The present analysis assessed efficacy and costs of prophylaxis with palivizumab versus absence of prophylaxis in the prevention of RSV infections in high-risk preterm infants. The (incremental) cost-effectiveness analysis was conducted from the perspective of the National Health System, updating and adapting a pre-existing lifetime decision-making model . We wish to point out that as in the previously published model, RSV infection mortality during the first hospitalization was estimated based on the results of the IMPACT study: mortality rates were noted to be 0.2% and 0.0% in subjects who received palivizumab prophylaxis and subjects who did not receive prophylaxis, respectively . Other probability rates of occurrence of the events investigated in the present study are also the same ones used in the original model , with the exception of the odds of developing recurrent wheezing within 24 months post-enrolment, data deriving from Simoes study .
We wish to briefly describe the changes made to the original model. Costs associated with high-risk preterm patients refer to 24 months after enrollment instead of 14 years so as to uniform the financial evaluation to the new data available in literature . Palivizumab administration scheme was changed, with three 50 mg vials and two 100 mg vials instead of the five 100 mg vials administered in the first model. Finally, all of the health care resources used by the patient were revaluated based on year 2007 costs and fees.
As regards general results, patients receiving palivizumab prophylaxis show better efficacy in terms both of LY (+ 0.088) and QALY (+ 0.159) compared to those who did not receive any prophylaxis. The best efficacy result achieved by palivizumab is confirmed also when differentiating patients per gestational age and presence of BPD.
On the other hand, in terms of the health care resources used, the mean cost per patient receiving prophylaxis (€ 6,244.20) was higher (+28.3%) compared to the estimated cost per patient without prophylaxis (€ 4,867.70). Therefore, due to the greater efficacy and greater costs associated with palivizumab versus the comparator (absence of prophylaxis), it was necessary to determine the incremental cost-effectiveness ratio per LY and QALY.
The calculation of the incremental cost per life year gained was based on an overall mean cost per patient of € 6,244.20 for palivizumab and of € 4,867.70 for absence of prophylaxis, with a mean survival of 29.842 years and 29.754 years, respectively. The incremental cost for prophylaxis (€ 1,376.50) was thus compared to an incremental efficacy of 0.088 years, leading to a cost per life year gained of € 15,568.65. In the case of the incremental cost per QALY the same mean total costs were recorded per patient (€ 6,244.20 and € 4,867.70), with however different outcomes. Palivizumab is characterized by 29.202 QALYs and absence of prophylaxis is associated with 29.043 QALYs. Incremental efficacy in this case is equal to 0.159 QALYs; therefore the incremental cost per QALY is € 8,676.74. Taking into account patient subgroups, the incremental cost effectiveness ratio per LY ranges between € 4,332.29 and € 28,417.08, whereas those per QALY range between € 2,731.81 and € 14,937.32.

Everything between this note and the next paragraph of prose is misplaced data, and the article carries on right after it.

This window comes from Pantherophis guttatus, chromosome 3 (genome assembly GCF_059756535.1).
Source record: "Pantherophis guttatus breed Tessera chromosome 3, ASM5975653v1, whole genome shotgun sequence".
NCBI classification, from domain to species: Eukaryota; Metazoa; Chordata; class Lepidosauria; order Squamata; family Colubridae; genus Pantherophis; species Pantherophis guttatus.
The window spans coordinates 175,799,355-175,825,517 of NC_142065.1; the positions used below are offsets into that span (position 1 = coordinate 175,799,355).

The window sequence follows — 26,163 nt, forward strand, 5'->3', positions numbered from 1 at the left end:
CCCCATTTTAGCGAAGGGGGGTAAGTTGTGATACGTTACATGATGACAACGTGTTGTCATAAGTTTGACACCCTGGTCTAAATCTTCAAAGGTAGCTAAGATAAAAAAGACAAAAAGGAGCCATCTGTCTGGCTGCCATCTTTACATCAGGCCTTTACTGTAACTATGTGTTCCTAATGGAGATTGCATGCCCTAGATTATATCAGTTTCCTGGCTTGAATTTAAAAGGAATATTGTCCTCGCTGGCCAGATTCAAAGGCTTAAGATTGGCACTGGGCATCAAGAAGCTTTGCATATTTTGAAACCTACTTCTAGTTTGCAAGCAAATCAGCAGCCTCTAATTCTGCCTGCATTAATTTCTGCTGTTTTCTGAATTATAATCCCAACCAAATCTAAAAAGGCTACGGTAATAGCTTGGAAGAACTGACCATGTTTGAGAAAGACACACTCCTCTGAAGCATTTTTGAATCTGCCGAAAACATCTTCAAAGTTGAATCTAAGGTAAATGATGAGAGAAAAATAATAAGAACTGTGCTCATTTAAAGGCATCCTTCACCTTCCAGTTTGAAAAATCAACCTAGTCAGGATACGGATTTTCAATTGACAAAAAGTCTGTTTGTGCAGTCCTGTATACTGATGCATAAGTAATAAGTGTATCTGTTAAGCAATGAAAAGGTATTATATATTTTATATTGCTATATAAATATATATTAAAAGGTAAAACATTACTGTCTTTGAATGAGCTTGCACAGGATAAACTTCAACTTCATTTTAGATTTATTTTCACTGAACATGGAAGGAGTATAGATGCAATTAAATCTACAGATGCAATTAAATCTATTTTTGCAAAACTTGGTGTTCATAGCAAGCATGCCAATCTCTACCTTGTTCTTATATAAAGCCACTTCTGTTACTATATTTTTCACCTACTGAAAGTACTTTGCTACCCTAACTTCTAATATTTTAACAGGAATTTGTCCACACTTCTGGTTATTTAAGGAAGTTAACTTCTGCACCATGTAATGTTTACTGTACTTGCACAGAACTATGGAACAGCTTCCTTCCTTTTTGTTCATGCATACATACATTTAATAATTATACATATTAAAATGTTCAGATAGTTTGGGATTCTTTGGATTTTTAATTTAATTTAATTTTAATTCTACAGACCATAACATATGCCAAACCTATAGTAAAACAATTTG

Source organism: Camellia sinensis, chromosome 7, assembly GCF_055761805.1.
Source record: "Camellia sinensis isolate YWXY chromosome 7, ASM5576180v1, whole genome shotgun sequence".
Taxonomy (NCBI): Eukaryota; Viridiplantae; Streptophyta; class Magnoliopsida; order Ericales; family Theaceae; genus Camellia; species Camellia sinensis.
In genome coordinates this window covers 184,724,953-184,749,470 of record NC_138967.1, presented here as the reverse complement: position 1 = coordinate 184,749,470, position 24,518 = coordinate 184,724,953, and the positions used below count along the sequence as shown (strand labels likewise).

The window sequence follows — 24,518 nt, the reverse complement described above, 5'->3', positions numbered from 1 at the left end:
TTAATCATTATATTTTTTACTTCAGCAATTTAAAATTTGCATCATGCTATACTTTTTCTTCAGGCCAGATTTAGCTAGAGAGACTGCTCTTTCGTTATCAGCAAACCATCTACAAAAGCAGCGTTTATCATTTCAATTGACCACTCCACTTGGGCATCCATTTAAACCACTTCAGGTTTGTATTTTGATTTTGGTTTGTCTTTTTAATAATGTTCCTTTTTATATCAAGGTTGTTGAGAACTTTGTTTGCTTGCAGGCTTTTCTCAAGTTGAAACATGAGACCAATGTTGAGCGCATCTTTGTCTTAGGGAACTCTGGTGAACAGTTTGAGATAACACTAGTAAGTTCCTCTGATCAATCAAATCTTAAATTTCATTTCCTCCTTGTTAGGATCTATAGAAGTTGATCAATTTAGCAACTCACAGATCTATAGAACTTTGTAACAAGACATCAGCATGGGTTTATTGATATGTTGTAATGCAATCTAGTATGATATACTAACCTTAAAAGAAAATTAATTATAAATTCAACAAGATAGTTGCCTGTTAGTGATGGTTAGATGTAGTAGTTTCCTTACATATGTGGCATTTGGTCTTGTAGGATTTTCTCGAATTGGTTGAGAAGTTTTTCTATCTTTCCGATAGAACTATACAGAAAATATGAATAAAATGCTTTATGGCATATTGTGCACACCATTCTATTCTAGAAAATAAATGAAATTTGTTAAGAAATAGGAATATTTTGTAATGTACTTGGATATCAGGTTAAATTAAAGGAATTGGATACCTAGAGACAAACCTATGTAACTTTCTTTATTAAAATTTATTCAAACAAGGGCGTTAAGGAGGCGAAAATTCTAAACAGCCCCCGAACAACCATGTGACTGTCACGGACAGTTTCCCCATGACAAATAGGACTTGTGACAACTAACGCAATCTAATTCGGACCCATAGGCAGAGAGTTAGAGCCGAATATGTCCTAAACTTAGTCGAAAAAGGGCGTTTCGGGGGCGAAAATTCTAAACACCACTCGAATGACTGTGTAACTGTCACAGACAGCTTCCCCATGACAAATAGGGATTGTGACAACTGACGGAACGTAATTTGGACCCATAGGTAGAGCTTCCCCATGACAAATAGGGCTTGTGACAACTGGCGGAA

All incremental costs calculated in this paper were finally compared against internationally acknowledged threshold values, which reflect the decision-making bodies' willingness to pay in order to achieve additional health units. Several international studies addressed the issue and established threshold values [22–25] and € 50,000 were set as the threshold below which a therapy is acceptable. Incremental costs per life year gained and per QALY calculated for palivizumab versus the absence of prophylaxis were always noted to be below the aforesaid threshold. The incremental cost per LY or per QALY of palivizumab was quite different observing the results of the three infant groups. The 33–35 weeks infant group showed the higher ICER per LY (€ 28,417.08) and per QALY (€ 14,937.32). If we considered a more restricted threshold value (< € 50,000), this third infant group (33–35 weeks) could be included in the prophylaxis programs, provided additional risk factors are present.
The univariate analyses conducted on several clinical and financial parameters taken into consideration in the model confirmed the robustness of the results, producing ICERs that were always below € 50,000. Also the threshold analysis conducted on the probability of an RSV hospitalization occurring for a patient receiving palivizumab prophylaxis estimated that to reach an incremental cost per LY or per QALY exceeding € 50,000 the efficacy of palivizumab would have to drop to non-realistic levels, i.e., down to efficacy levels equal to or even lower than those for patients without prophylaxis.